Correspondence between F. Takano and S. Gompers
Indianapolis, Ind., Oct. 31, 1896
Mr. F. Takano,
I am in receipt of your favor of the 10th, contents of which I have carefully noted. It just came to hand when a newspaper correspondent was here, and I gave him a few points in reference to our acquaintance, and how you became interested in the movement, and he promised to write up a story in connection with it. I expect it to be published in to-morrow's paper, and since it will appear between the time this is dictated and written, I shall enclose a clipping from the paper herein for you. I hope you will not feel offended at the liberty I have taken in the matter.
The "Daily Advertiser" has not yet reached me, although I am anxiously looking for it. Of course, when you think of papers, as we have them in the United States, with a circulation of 800,000 a day, it seems peculiar that a paper could exist with a circulation of 600 and less. There is certainly room enough for growth and I am certain that the Japanese people will take advantage of every opportunity presented.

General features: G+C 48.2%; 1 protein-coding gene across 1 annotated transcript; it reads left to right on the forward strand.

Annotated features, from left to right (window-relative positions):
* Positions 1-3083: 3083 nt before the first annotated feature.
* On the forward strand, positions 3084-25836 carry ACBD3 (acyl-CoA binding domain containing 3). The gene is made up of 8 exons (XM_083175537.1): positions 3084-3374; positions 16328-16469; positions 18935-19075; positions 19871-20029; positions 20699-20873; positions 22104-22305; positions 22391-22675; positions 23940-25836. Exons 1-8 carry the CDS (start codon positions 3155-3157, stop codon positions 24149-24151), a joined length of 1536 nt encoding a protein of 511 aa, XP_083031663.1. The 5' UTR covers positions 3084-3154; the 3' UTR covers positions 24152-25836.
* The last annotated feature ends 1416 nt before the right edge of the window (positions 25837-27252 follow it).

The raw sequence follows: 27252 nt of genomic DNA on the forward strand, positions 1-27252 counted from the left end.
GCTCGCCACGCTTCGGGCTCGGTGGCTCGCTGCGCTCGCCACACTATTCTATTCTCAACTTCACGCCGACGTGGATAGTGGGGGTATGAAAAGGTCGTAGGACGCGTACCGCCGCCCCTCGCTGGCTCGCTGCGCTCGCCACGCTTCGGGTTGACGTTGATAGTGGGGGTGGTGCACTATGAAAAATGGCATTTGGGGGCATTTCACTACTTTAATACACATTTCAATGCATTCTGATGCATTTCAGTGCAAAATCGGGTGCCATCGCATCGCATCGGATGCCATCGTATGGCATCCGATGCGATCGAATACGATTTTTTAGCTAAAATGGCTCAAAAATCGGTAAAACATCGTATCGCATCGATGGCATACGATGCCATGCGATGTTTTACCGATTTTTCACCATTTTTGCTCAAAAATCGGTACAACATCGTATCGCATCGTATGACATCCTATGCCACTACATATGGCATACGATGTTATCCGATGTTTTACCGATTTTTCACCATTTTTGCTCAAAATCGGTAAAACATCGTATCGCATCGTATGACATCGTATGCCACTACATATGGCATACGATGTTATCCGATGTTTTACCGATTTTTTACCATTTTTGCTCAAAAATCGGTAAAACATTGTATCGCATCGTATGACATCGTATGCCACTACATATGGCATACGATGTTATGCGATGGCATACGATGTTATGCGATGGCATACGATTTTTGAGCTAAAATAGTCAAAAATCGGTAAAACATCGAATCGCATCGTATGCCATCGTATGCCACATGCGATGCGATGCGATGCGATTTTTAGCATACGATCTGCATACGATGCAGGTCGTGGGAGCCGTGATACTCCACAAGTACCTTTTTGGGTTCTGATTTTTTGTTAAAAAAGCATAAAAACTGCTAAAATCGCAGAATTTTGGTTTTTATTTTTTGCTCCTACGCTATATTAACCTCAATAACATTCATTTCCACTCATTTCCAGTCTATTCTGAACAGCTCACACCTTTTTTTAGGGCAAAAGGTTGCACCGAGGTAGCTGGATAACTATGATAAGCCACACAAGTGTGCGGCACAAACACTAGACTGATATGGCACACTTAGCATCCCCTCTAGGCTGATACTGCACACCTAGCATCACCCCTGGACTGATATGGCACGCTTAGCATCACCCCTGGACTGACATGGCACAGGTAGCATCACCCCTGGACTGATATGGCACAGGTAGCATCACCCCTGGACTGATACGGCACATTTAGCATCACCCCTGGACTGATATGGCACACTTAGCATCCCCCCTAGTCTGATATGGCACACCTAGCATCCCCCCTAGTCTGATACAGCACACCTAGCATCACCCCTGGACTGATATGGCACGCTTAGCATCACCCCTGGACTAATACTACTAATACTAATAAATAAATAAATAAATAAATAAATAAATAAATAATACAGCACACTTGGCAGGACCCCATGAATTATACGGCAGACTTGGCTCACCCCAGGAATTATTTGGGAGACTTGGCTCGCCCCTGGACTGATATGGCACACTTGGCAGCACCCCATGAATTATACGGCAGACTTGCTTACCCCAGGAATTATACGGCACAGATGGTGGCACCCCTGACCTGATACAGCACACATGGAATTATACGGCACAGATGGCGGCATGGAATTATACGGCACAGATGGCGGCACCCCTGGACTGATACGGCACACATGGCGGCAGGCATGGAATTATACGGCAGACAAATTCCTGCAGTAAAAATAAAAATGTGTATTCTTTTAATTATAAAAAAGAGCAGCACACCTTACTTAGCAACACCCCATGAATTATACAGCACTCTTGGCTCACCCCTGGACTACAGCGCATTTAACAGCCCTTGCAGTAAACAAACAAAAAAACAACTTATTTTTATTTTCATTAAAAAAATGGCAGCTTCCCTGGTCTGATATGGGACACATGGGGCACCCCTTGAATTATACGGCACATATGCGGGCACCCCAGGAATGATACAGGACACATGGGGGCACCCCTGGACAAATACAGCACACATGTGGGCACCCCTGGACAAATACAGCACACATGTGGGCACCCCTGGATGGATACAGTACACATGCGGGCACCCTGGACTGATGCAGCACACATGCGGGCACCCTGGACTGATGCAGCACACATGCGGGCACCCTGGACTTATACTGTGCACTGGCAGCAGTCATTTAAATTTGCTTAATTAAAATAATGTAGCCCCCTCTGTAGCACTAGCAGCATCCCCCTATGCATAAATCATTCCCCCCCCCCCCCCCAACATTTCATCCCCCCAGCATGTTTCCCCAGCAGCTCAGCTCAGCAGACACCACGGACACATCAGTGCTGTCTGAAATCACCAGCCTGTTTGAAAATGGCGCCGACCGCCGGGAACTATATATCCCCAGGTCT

So the Japanese workingmen are following in the footsteps of their American and English brothers, that is, they have allowed the "foreign institution to come into the Japanese domain; I refer to the "strike" which "we" always here declare to be "un-American," and I presume now that the powers that be in your country will also declare it unpatriotic and un-Japanese. Strange what notions people get of patriotism, and how many villainies are committed under the name of patriotism. Somewhere I read that it is the last cry of a villain and destroyer of the people's rights.
I regret that you are so circumstanced as not to give you the opportunity of helping your fellow countrymen in their struggle. I trust, however, that your conditions will change sufficiently as to enable you to give them more attention, and the advice your experience enables you to impart.
I presume you have seen the September and October Federationist's with your article and letters respectively. Enclosed you will find a call for the Cincinnati Convention of the Federation. I will mail you a November issue of the Federationist Monday. Of course, I do not like to impose upon your time but shall appreciate anything you can write to me, either personally or officially, conveying information on the conditions of labor and the progress made in organization among the working people of Japan.
With every wish for your success, and hoping to hear from you often.
I am, Fraternally yours,